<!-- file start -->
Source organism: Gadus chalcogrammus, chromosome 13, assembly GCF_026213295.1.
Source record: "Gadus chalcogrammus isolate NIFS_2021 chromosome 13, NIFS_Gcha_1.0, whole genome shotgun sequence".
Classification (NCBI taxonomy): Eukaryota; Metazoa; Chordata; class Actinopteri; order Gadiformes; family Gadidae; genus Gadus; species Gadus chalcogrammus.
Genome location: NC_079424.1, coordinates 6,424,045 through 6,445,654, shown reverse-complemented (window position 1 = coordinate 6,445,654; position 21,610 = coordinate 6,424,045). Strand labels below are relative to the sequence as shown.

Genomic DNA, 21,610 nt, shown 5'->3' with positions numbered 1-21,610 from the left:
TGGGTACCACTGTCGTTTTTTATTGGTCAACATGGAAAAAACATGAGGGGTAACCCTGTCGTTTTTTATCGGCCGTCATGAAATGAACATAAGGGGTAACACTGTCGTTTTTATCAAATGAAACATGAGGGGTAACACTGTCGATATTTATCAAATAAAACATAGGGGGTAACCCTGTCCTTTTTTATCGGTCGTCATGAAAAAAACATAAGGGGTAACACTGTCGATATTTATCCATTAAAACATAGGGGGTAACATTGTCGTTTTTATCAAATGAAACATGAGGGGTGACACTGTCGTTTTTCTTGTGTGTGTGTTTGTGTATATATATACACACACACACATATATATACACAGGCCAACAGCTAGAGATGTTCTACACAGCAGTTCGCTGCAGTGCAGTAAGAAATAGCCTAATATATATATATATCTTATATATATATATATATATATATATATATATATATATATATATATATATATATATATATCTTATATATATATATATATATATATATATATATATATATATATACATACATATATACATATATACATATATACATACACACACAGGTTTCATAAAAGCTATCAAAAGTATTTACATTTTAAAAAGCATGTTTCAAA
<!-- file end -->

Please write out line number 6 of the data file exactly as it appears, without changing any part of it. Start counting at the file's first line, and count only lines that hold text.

TGGGTACCACTGTCGTTTTTTATTGGTCAACATGGAAAAAACATGAGGGGTAACCCTGTCGTTTTTTATCGGCCGTCATGAAATGAACATAAGGGGTAACACTGTCGTTTTTATCAAATGAAACATGAGGGGTAACACTGTCGATATTTATCAAATAAAACATAGGGGGTAACCCTGTCCTTTTTTATCGGTCGTCATGAAAAAAACATAAGGGGTAACACTGTCGATATTTATCCATTAAAACATAGGGGGTAACATTGTCGTTTTTATCAAATGAAACATGAGGGGTGACACTGTCGTTTTTCTTGTGTGTGTGTTTGTGTATATATATACACACACACACATATATATACACAGGCCAACAGCTAGAGATGTTCTACACAGCAGTTCGCTGCAGTGCAGTAAGAAATAGCCTAATATATATATATATCTTATATATATATATATATATATATATATATATATATATATATATATATATATATATATATCTTATATATATATATATATATATATATATATATATATATATATACATACATATATACATATATACATATATACATACACACACAGGTTTCATAAAAGCTATCAAAAGTATTTACATTTTAAAAAGCATGTTTCAAA